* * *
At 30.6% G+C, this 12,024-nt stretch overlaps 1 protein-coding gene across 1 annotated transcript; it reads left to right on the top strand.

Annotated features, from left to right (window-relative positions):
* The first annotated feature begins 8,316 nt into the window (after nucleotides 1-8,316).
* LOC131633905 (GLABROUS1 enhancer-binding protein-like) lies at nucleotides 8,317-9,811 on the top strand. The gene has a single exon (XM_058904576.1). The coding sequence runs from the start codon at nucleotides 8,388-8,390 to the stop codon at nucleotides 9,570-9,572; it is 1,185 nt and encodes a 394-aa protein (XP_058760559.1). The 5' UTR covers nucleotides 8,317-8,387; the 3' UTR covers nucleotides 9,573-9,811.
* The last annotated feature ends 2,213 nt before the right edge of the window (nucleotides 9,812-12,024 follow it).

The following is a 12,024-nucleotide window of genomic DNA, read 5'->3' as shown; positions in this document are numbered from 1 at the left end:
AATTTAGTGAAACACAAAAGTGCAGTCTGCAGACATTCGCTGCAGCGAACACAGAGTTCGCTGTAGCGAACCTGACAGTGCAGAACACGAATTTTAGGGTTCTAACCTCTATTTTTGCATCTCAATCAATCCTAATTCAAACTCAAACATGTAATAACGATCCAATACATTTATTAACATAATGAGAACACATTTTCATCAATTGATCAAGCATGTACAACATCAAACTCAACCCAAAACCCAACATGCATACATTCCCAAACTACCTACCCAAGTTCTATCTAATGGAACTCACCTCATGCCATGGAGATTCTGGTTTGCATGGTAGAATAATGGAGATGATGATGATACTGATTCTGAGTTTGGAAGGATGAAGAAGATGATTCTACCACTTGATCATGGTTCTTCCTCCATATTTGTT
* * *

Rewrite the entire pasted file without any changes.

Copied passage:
At 30.6% G+C, this 12,024-nt stretch overlaps 1 protein-coding gene across 1 annotated transcript; it reads left to right on the top strand.

Annotated features, from left to right (window-relative positions):
* The first annotated feature begins 8,316 nt into the window (after nucleotides 1-8,316).
* LOC131633905 (GLABROUS1 enhancer-binding protein-like) lies at nucleotides 8,317-9,811 on the top strand. The gene has a single exon (XM_058904576.1). The coding sequence runs from the start codon at nucleotides 8,388-8,390 to the stop codon at nucleotides 9,570-9,572; it is 1,185 nt and encodes a 394-aa protein (XP_058760559.1). The 5' UTR covers nucleotides 8,317-8,387; the 3' UTR covers nucleotides 9,573-9,811.
* The last annotated feature ends 2,213 nt before the right edge of the window (nucleotides 9,812-12,024 follow it).

The following is a 12,024-nucleotide window of genomic DNA, read 5'->3' as shown; positions in this document are numbered from 1 at the left end:
AATTTAGTGAAACACAAAAGTGCAGTCTGCAGACATTCGCTGCAGCGAACACAGAGTTCGCTGTAGCGAACCTGACAGTGCAGAACACGAATTTTAGGGTTCTAACCTCTATTTTTGCATCTCAATCAATCCTAATTCAAACTCAAACATGTAATAACGATCCAATACATTTATTAACATAATGAGAACACATTTTCATCAATTGATCAAGCATGTACAACATCAAACTCAACCCAAAACCCAACATGCATACATTCCCAAACTACCTACCCAAGTTCTATCTAATGGAACTCACCTCATGCCATGGAGATTCTGGTTTGCATGGTAGAATAATGGAGATGATGATGATACTGATTCTGAGTTTGGAAGGATGAAGAAGATGATTCTACCACTTGATCATGGTTCTTCCTCCATATTTGTT